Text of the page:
Lithium was discovered to be effective in treating elevated mood in 1949 by the Australian psychiatrist John Cade. Lithium is used to treat elevated mood (mania) and depressed mood (depression) in people with bipolar affective disorder. Lithium also increases the effectiveness of antidepressant medications. It is given with antidepressant medications to treat depression in people who are depressed but do not experience episodes of elevated mood. (Lithium can also be used to decrease aggression, self-injury and steroid-induced psychosis.) Lithium is also effective in treating depression in people with major depression who do not become manic or have bipolar disorder; however, antidepressants are more effective and have fewer side effects.
Lithium is thought to have an effect via several mechanisms. It substitutes for some of the sodium, potassium, magnesium and calcium ions that pass in and out of the nerve cells in the brain (neurons). It also has an effect inside the brain cells by altering the mechanism of the cell and altering the chemical communication between cells. Lithium can change the quantity of neurotransmitter receptors on cells, and this might be the mechanism by which lithium helps other drugs stop depression. Lithium has been shown to protect neurons in the brain, and to restore the amount of cells in the hippocampus, a part of the brain that might be effected in some people by depression and/or posttraumatic stress disorder.
Lithium is one of only two drugs that have been shown to decrease the risk of suicide. This effect is not fully explained by its ability to make mood normal. Lithium is the third element of the periodic table. Technically, lithium is a metal; it is given as a salt, the same way iron in iron tablets is given as a salt.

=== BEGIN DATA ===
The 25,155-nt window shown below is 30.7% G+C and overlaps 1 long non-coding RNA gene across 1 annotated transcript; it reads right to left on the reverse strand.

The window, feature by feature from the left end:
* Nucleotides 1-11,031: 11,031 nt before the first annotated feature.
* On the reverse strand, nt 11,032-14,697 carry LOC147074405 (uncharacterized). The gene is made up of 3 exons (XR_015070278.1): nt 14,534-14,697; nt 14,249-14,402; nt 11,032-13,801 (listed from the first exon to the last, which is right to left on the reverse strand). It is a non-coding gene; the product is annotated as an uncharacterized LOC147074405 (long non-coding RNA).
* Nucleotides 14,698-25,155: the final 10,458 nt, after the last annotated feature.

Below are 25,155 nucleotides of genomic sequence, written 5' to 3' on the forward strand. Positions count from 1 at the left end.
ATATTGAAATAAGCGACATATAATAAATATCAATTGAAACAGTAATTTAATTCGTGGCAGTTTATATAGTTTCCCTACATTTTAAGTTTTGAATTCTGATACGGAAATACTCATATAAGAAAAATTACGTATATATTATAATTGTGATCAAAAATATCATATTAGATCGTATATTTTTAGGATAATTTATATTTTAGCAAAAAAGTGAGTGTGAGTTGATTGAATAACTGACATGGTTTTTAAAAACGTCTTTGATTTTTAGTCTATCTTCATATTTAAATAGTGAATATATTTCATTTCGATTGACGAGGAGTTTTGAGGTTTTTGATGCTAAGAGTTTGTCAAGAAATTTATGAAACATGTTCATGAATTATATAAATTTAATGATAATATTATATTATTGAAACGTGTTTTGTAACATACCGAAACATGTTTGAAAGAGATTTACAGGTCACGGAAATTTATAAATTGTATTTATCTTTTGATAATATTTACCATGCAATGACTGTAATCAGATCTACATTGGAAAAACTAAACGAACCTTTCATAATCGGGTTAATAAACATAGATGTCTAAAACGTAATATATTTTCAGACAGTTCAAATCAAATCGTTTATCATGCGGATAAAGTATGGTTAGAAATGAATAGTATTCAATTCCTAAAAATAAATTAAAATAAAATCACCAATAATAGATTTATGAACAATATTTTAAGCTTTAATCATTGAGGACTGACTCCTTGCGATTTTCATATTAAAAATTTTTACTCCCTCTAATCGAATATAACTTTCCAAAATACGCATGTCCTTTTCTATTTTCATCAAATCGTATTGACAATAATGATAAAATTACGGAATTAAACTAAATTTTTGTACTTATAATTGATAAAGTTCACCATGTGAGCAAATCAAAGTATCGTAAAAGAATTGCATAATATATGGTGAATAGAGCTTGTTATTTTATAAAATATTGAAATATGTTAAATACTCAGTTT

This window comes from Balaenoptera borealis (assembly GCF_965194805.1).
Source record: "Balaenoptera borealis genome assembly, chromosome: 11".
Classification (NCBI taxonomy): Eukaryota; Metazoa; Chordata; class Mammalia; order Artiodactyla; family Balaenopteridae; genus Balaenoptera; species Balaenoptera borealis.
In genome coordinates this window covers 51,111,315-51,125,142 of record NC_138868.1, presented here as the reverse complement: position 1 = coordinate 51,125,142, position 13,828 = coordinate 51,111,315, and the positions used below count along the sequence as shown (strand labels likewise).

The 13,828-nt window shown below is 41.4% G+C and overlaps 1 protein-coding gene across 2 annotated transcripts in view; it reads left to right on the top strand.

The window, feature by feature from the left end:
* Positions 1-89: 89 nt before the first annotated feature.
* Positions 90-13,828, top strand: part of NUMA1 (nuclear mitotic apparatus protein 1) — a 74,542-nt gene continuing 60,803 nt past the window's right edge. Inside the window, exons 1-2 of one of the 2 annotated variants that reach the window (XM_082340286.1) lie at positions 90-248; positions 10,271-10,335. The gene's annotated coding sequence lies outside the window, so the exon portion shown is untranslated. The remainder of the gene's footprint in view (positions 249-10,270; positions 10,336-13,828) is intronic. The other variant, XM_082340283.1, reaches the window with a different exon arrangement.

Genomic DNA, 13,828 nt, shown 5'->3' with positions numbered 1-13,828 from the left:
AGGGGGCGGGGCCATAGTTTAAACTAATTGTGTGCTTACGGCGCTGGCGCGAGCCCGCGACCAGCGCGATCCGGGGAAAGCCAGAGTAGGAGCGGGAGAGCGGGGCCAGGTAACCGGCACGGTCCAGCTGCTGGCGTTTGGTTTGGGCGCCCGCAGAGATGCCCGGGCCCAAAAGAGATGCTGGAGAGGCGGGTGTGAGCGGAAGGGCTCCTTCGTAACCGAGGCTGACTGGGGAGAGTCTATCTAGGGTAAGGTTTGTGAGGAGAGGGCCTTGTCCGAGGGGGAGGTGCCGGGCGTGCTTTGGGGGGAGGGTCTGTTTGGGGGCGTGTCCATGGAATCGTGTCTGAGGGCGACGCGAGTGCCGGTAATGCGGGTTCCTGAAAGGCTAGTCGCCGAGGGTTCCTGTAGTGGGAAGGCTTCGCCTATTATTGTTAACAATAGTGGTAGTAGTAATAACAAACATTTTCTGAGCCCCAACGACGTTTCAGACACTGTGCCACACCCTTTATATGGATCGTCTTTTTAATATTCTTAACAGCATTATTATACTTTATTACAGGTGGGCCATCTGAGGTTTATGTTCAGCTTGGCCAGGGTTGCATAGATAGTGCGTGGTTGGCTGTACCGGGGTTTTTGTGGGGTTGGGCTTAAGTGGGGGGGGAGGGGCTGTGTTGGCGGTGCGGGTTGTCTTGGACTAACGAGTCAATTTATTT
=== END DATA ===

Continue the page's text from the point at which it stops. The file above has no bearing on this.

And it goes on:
In Australia, lithium is sold in standard and slow-release preparations. The standard preparation is called Lithicarb and the slow release formulation is called Quilonum SR. The slow release preparations cause fewer side effects but are more expensive for the government; Quilonum is available in public hospitals only with a prescription to a community pharmacy. Lithicarb comes in 250mg tablets and Quilonum comes in 450mg tablets; this helps stop mix-ups about which type of lithium tablets someone is on.
Lithium can be taken once or twice a day. Taking it twice a day might increase its effectiveness. Taking it once a day is easier to remember. A dosette box helps people to remember to take their tablets. A dosette box is a box with separate compartments where tablets are stored for each day of the week, and sometimes, time of the day. They can be bought from the pharmacy were you get your medication. If even more help is needed, a pre-packaged Webster Pack containing tablets for two weeks can be obtained from the pharmacy where you get your medication. If you miss a dose of lithium, you should not take an extra one the next day to catch up.
Before, or shortly after you start lithium, you need to have blood tests that check the function of your thyroid gland and kidneys, your levels of calcium, phosphate and glucose, and to ensure that you are not pregnant. An ECG (electrocardiogram) might be done to check the electrical impulses of your heart. This is done by briefly attaching recording wires across your chest and to your arms. You should have a physical examination done by a doctor, such as your GP, before, or shortly after, you start taking lithium. Some authorities recommend that lithium treatment is started in hospital, but this is not necessary.